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Driving (and visual field defects)

Last reviewed dd mmm yyyy. Last edited dd mmm yyyy

Authoring team

Includes disorders such as severe bilateral glaucoma, severe bilateral retinopathy, retinitis pigmentosa and other disorders producing field defect including partial or complete homonymous hemianopia/quadrantanopia or complete bitemporal hemianopia

group 1 entitlement

  • notify DVLA.
  • driving must cease until able to meet the national guidelines for visual fields
    • the minimum field of vision for safe driving is defined as - a field of at least 120 degrees on the horizontal measured using a target equivalent to the white Goldmann III4e settings; the extension should be at least 50 degrees left and right
    • in addition there should be no significant defect in binocular field which encroaches within 20 degrees of fixation above or below the horizonta meridian (this guidance means that homonymous or bitemporal defects which come close to fixation whether hemianopic or quadrantinopic are not normally accepted as safe for driving (1))

    • If the DVLA needs a visual field assessment for determining fitness to drive, it:
      • requires the method to be a binocular Esterman field test
      • may request monocular full field charts in specific conditions
      • exceptionally, may consider a Goldmann perimetry assessment carried out to strict criteria
    • The Secretary of State's Honorary Medical Advisory Panel for Visual Disorders and Driving advises that, for an Esterman binocular chart to be considered reliable for licensing, the false-positive score must be no more than 20%. When assessing monocular charts and Goldmann perimetry, fixation accuracy will also be considered

    • Defect affecting central area only (Esterman within 20 degree radius of fixation)
      • Only for the purposes of licensing Group 1 car and motorcycle driving:
        • the following are generally regarded as acceptable central loss
          • scattered single missed points
          • a single cluster of up to 3 adjoining points
        • the following are generally regarded as unacceptable ('significant') central loss:
          • a cluster of 4 or more adjoining points that is either wholly or partly within the central 20 degree area
          • loss consisting of both a single cluster of 3 adjoining missed points up to and including 20 degree from fixation, and any additional separate missed points within the central 20 degree area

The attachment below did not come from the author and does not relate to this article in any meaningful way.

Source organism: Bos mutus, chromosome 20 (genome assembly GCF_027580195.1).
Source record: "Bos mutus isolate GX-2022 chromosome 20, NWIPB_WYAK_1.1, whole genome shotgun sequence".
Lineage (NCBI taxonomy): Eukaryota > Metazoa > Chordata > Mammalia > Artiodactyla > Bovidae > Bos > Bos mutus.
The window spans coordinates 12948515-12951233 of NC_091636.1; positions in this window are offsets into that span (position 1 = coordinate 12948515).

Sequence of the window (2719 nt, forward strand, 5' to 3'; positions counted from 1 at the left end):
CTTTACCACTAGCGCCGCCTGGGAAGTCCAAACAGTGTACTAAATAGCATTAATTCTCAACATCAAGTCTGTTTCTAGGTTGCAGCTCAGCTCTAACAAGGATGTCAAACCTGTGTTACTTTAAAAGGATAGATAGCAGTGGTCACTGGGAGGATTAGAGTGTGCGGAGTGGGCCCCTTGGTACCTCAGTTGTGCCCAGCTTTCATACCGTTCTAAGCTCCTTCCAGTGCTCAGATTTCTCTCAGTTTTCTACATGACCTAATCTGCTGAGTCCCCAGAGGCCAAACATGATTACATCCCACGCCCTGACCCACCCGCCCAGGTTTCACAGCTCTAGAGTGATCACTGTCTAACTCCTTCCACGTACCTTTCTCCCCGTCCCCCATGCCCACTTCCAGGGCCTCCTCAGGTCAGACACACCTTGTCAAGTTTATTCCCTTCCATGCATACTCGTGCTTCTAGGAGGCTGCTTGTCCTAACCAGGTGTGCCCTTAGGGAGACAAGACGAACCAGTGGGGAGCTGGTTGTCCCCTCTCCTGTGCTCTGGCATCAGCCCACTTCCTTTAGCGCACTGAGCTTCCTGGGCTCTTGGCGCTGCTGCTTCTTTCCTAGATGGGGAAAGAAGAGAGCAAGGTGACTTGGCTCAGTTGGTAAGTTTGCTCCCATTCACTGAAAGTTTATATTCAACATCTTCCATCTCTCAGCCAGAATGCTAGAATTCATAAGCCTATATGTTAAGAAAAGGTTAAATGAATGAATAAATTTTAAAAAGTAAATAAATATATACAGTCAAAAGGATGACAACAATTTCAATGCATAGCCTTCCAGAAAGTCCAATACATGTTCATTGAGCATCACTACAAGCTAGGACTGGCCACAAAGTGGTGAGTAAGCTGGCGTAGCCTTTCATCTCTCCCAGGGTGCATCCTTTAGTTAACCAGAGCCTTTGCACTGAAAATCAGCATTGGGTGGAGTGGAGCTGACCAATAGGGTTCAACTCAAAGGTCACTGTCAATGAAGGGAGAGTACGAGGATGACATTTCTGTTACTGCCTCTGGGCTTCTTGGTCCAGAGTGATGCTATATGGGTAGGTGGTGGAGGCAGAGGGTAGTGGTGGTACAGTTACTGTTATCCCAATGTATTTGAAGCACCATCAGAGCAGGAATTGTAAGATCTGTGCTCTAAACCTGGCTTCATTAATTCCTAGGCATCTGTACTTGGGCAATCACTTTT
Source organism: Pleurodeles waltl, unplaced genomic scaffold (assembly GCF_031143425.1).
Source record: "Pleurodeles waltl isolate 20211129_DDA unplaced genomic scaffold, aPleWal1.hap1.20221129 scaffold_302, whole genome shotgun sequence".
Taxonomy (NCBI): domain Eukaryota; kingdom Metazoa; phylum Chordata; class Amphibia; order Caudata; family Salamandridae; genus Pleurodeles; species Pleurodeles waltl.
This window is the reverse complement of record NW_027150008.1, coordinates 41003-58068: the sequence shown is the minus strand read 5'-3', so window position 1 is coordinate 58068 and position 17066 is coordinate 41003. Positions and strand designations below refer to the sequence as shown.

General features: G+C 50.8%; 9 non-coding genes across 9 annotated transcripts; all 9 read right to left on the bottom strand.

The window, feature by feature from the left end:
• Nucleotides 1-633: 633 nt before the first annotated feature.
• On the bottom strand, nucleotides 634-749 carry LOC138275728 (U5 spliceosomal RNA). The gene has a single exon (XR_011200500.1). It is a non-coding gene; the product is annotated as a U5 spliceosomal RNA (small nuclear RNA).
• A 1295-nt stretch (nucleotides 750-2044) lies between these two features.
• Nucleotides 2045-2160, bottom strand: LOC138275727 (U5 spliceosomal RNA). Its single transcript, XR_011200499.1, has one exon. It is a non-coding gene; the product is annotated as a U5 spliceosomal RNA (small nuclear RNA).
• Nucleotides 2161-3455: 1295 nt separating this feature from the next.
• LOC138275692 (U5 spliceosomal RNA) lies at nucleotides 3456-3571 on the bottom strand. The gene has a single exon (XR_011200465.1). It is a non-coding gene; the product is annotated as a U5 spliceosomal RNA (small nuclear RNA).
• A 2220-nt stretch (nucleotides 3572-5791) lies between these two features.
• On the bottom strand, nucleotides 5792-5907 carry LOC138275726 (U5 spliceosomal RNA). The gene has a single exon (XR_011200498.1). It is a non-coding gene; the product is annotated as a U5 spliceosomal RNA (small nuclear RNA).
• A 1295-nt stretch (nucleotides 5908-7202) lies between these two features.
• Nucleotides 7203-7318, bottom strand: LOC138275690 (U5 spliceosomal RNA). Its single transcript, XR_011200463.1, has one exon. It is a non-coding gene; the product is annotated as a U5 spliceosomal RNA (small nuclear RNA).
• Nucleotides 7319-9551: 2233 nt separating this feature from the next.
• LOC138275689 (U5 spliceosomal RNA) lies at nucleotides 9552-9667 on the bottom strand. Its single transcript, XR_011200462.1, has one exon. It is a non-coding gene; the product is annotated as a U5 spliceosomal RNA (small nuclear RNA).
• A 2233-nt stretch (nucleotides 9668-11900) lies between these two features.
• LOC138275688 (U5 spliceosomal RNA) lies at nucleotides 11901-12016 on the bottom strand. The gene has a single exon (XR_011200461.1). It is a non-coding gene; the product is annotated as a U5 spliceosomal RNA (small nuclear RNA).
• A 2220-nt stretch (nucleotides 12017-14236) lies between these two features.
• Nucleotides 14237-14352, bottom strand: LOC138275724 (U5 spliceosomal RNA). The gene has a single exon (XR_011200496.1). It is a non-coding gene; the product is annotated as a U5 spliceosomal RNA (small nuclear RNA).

• any central loss that is an extension of hemianopia or quadrantanopia of size greater than 3 missed points

    • Defect affecting the peripheral areas - width assessment
      • Only for the purposes of licensing Group 1 car and motorcycle driving:
        • the following will be disregarded when assessing the width of field
        • a cluster of up to 3 adjoining missed points, unattached to any other area of defect, lying on or across the horizontal meridian
        • a vertical defect of only single-point width but of any length, unattached to any other area of defect, which touches or cuts through the horizontal meridian

Exceptional cases

GROUP 1 drivers who have previously held full driving entitlement, removed because of a field defect which does not satisfy the standard, may be eligible to reapply to be considered as exceptional cases on an individual basis, subject to strict criteria:

  • defect must have been
    • present for at least 12 months
    • caused by an isolated event or a non-progressive condition
  • there must be no other condition or pathology regarded as progressive and likely to be affecting the visual fields (panel's advice is that certain medical conditions, for example glaucoma and retinitis pigmentosa, would always be considered as progressive and so could not be considered as exceptional cases)
  • sight in both eyes
  • no uncontrolled diplopia
  • no other impairment of visual function, including
  • no glare sensitivity, contrast sensitivity or impairment of twilight vision
  • clinical confirmation of full functional adaptation


  • an individual who is monocular cannot be considered under exceptional case criteria

Up-to-date guidance should be obtained from the publication "At a Glance Guide to the Current Medical Standards of Fitness to Drive" and the website


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